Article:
Trip reports

Mid-week Walk at the WWT London Wetland Centre, Barnes

Mid-week Walk at the WWT London Wetland Centre, Barnes
Peter Hambrook

Tuesday, 13 February 2018

Weather: Cold, windy and wet 5C
A hardy band of regulars attended this walk, along with visitor Sarah. While gathering in the car park the usual ring-necked parakeets made their presence known and two Canada geese flew over towards the sports field. The entrance lake held the usual coots, moorhens and tufted ducks, along with a pair of shovelers. Reaching the first hide just as the rain started in earnest, we settled in for a longer stay than usual and scanned the main lake hoping for a distant bittern but without success. As has become the norm this winter the number of wildfowl was way down on what we would usually expect but variety was good, with gadwall, pintail, mallard, more shoveler, teal and a few wigeon present. The shingle islands provided roosting spots for cormorants, lapwings and a few fed-up looking grey herons while gulls were represented by black-headed, herring, a single common and two great-black-backed. The immature herring gulls appeared to have developed a little game and were continuously diving into shallow water and occasionally picking up what appeared to be stones, then flying around with them before dropping them again. A snipe was then spotted on the nearest island and gave good views before flying off to our left and a great crested grebe also put in an appearance.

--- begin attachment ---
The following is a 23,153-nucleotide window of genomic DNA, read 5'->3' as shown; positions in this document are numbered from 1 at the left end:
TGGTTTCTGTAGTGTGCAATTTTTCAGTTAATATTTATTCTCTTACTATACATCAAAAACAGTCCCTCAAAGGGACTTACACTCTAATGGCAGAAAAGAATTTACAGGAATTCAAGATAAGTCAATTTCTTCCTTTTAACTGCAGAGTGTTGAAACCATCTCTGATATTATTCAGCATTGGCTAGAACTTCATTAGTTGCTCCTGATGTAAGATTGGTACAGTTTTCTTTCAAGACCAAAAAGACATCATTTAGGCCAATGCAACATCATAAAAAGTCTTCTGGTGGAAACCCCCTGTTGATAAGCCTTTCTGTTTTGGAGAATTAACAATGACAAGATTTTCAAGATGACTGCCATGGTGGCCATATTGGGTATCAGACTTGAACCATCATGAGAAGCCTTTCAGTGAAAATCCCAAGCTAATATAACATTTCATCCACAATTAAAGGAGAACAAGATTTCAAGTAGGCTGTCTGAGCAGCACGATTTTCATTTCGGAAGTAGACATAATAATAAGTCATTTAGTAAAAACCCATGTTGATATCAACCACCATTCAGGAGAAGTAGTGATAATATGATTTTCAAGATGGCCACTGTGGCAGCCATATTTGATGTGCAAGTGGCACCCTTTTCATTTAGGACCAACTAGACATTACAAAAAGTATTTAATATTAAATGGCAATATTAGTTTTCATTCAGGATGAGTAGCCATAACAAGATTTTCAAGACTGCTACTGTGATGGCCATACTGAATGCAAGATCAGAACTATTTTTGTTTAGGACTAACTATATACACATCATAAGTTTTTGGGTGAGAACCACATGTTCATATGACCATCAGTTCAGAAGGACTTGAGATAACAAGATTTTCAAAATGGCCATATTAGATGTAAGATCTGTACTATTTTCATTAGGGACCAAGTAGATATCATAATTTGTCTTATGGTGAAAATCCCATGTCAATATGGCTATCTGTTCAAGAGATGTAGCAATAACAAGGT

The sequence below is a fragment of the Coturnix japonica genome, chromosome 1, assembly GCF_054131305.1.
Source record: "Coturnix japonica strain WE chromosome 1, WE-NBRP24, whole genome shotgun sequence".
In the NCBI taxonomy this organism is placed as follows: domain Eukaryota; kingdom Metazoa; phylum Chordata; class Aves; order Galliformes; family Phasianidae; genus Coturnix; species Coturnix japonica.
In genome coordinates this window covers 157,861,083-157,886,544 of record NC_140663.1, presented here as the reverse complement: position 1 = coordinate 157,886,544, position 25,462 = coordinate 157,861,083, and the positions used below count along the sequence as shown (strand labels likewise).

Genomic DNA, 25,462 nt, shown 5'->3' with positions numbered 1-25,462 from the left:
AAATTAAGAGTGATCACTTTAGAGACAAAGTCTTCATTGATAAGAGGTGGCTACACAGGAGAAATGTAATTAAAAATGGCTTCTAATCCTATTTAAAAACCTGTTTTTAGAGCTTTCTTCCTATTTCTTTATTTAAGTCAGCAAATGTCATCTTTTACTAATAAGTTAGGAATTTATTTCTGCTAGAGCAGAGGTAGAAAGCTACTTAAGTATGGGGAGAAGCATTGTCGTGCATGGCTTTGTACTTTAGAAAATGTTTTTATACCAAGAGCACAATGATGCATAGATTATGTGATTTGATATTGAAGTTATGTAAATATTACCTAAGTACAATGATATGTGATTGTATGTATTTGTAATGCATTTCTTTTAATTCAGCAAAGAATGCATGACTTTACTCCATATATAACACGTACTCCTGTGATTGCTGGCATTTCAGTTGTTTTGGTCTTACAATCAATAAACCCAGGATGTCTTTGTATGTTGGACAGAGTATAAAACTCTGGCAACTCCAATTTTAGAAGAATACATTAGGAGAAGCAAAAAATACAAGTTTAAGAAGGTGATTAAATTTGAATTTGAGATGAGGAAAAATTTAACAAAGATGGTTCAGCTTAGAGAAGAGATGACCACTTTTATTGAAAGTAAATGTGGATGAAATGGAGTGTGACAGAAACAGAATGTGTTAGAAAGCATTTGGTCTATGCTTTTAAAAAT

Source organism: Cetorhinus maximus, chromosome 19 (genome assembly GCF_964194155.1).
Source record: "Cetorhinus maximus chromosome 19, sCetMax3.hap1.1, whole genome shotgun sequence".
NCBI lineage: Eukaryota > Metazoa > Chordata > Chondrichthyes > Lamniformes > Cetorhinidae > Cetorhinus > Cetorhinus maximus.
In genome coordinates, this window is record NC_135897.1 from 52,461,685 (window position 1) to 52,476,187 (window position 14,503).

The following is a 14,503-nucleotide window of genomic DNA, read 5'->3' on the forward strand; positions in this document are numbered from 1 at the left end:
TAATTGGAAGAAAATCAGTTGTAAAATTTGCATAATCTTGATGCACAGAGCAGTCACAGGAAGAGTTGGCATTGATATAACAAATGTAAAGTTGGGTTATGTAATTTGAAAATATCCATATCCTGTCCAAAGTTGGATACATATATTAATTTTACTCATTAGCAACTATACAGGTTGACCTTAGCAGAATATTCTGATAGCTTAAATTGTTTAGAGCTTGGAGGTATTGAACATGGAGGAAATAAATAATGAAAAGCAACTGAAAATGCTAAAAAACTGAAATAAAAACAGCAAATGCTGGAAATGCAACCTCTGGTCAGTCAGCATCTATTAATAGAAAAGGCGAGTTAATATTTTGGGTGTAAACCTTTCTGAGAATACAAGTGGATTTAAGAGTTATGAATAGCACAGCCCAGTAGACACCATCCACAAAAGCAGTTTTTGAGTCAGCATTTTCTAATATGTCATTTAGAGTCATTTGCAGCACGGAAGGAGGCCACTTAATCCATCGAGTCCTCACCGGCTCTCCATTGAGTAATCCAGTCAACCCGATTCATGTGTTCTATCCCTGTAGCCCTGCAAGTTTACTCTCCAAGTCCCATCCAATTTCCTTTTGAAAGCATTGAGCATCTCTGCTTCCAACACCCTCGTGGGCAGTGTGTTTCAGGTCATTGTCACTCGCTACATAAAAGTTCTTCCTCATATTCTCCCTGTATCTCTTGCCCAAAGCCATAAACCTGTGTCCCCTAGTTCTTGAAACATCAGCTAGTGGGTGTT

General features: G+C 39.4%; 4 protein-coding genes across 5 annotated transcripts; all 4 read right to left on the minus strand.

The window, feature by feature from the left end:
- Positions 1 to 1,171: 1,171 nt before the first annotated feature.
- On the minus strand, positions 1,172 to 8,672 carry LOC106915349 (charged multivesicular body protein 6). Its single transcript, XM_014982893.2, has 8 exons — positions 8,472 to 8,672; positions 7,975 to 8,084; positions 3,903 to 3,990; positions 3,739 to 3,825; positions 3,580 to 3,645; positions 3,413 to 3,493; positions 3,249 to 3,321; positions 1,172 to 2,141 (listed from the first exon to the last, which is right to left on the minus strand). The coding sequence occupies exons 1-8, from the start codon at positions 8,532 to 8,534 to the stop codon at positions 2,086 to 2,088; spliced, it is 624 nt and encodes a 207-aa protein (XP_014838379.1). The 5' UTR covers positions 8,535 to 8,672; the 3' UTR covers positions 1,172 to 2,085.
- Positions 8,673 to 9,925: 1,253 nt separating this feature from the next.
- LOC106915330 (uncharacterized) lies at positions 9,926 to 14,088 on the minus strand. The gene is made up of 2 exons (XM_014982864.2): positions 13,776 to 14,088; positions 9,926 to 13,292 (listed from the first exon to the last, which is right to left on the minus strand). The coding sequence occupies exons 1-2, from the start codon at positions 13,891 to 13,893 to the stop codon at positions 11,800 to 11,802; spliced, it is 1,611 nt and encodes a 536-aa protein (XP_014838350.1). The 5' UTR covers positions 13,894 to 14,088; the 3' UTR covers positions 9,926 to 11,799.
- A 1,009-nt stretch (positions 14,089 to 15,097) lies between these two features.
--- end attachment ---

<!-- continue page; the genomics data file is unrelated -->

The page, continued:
A brief stop at the feeders came up with a selection of chaffinches, great and blue tits, a long-tailed tit and a coal tit as well as a moorhen trying to get into the feeder cage. The second hide produced much the same as the first, as did the Sheltered Lagoon, which didn't feel very sheltered in the wind and the rain, so it was on to the Peacock hide. Here the resident birders had found a jack snipe out in the open and showing well and kindly pointed it out to us, enabling us all to enjoy it. A scan of the hospital balconies failed to find any peregrines, which were probably on the other side keeping out of the weather. Several fieldfares and a redwing could be seen foraging on the grassy banks between the reserve and the river and a pair of Egyptian geese also appeared.

After lunch in the café we noticed that the rain had stopped, so made our way to the Headley hide where we were told that a bittern had been showing until about three quarters of an hour before. Sadly it stayed out of sight but our scanning did reveal a little grebe diving at the front of the reeds. A visit to the Wildside hide found even the feeders empty of birds but we did add a couple of greylags to the day list. A last ditch return visit to the Headley hide again drew a blank with the bittern, so we headed for home slightly disappointed - but not as much so as Sarah, who still hasn't seen a bittern.
PETER HAMBROOK